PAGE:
The tenth question from the Carluke and Lanark Gazette’s Independence Debate, answered by Clydesdale MSP Aileen Campbell and Clydesdale MP David Mundell, focuses on borders and currency.
Aileen and David kindly agreed to debate the case for Yes and No at the Gazette’s Independence Debate in Lanark Memorial Hall on May 26.
They were only too happy to answer questions posed by our readers that we couldn’t quite get through on the night, thanks to a heated meeting which 420 people attended!
So, just a matter of hours before Carluke and Lanark Gazette readers go to the polls to decide on independence, we’re bringing you their responses.
Each hour on the hour, between 8am and 10pm today, we’ll post one of the answers to a question posed by a Gazette reader.
For each question posed, we will give one opinion from the Yes camp and one from the No camp.
Question: Northern Ireland is a country within the United Kingdom which uses the pound and borders with a foreign country, Southern Ireland, which uses the Euro. I have never read or heard of people or businesses in either country making a fuss over this and they appear to just get on with it. Why then does the Westminster Government insist that Scotland would have difficulties with borders and currency if Scotland votes Yes for Independence?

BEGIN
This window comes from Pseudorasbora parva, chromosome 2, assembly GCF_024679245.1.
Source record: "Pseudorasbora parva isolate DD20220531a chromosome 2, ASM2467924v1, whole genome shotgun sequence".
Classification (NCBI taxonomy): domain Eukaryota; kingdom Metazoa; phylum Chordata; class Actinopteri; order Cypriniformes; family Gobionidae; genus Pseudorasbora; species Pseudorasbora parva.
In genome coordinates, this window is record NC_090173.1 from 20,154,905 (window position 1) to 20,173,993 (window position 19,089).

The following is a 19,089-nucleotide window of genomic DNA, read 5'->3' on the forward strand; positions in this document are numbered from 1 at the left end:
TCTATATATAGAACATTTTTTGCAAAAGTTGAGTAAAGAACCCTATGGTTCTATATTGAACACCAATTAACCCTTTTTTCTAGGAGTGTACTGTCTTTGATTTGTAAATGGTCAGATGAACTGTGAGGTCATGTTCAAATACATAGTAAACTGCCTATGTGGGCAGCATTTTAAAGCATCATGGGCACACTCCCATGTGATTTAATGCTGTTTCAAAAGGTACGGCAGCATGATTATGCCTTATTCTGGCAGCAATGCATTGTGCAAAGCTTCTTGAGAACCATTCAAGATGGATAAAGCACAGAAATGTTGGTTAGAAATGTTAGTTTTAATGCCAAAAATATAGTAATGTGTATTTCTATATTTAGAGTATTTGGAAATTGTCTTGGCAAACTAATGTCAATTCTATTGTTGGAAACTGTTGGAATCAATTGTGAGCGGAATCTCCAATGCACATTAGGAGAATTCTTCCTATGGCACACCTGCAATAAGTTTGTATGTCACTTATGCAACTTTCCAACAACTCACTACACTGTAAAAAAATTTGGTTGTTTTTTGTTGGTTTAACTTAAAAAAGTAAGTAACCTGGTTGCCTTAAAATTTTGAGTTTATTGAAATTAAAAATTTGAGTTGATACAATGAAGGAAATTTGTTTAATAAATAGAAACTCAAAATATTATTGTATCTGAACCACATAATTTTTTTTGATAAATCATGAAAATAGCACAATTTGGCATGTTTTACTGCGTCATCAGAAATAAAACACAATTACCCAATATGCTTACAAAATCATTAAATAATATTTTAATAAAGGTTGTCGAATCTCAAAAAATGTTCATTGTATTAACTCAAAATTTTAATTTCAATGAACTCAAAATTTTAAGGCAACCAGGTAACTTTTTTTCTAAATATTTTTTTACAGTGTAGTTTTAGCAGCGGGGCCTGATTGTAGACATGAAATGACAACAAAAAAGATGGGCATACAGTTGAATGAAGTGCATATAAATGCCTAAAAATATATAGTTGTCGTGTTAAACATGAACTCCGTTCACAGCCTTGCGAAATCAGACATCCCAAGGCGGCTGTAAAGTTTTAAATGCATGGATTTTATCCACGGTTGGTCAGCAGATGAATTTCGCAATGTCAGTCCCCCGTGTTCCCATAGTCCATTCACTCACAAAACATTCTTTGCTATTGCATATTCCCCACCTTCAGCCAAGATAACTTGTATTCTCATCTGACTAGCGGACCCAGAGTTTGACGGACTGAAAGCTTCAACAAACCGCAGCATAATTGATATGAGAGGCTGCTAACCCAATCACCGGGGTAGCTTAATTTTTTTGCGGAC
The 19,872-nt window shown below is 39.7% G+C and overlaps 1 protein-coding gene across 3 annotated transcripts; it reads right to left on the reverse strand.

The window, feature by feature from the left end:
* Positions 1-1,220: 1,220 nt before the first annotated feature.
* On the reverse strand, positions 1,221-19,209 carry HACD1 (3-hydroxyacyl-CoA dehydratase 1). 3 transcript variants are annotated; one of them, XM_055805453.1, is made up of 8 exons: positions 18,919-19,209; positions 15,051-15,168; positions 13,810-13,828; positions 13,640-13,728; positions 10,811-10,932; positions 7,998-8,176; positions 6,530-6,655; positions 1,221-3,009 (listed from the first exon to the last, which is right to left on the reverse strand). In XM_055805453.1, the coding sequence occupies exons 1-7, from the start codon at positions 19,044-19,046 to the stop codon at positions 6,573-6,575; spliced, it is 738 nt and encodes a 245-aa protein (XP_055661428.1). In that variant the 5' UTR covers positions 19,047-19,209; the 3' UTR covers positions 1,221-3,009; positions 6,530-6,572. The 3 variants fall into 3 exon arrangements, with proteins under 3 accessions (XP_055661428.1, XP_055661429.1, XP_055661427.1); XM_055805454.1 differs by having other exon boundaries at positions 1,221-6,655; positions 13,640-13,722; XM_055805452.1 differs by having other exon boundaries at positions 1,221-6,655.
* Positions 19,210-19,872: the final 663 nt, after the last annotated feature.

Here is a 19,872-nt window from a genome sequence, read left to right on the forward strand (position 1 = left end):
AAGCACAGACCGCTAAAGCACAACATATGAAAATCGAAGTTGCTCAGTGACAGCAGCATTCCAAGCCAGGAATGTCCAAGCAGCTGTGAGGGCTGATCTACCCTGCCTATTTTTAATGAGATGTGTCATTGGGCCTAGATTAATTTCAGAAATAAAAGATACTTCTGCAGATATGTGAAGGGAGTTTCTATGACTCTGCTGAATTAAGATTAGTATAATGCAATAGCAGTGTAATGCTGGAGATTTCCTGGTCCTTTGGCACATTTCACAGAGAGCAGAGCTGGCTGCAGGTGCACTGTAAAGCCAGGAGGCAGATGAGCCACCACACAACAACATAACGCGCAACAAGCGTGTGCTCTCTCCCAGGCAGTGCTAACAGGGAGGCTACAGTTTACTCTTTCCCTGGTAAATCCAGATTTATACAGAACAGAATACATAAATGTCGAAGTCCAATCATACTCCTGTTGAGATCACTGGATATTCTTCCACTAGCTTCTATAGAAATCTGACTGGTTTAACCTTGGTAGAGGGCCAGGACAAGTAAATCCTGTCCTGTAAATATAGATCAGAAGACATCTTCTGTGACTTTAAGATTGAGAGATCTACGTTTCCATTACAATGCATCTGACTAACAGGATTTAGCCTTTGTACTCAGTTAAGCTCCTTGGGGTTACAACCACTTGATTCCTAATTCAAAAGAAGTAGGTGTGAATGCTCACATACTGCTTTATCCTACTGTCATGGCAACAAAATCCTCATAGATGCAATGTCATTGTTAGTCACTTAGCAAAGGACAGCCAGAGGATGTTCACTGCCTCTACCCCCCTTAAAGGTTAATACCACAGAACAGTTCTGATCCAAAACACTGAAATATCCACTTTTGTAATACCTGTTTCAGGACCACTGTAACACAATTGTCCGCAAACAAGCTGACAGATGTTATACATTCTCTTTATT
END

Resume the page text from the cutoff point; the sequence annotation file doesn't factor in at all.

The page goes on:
Aileen Campbell, Yes campaign: The Fiscal Commission Working Group considered a range of currency options for Scotland and concluded that a currency union would be in the best interests of not only Scotland, but also the rest of the UK. Anti-independence politicians know this to be true but it is politically convenient during the campaign period for them to suggest otherwise. A UK government minister ‘at the heart of the pro-union campaign’ who would have a ‘central role’ in the negotiations over independence told the Guardian on March 29 2014: “Of course there would be a currency union”. The minister continued: “Saying no to a currency union is obviously a vital part of the no campaign. But everything would change in the negotiations if there was a yes vote.” These comments show that the anti-independence stance on currency is purely political – a tactic intended to scare voters into voting no.
David Mundell. No campaign: The situation in Northern Ireland is very different and the independence of Ireland came about for very different reasons. Understandably, economics was not at the forefront of that decision. Nonetheless, a “border effect” is very likely to exist there, just as it does between France and Germany and the US and Canada. The SNP and the Yes Campaign have chosen to make much of this debate about making Scotland more prosperous. Therefore, it is important that we refute these claims where they are not true. Scotland trades more with England than the rest of the world combined and common sense tells us that erecting new barriers to trade and adopting a different currency is not going to be a positive thing.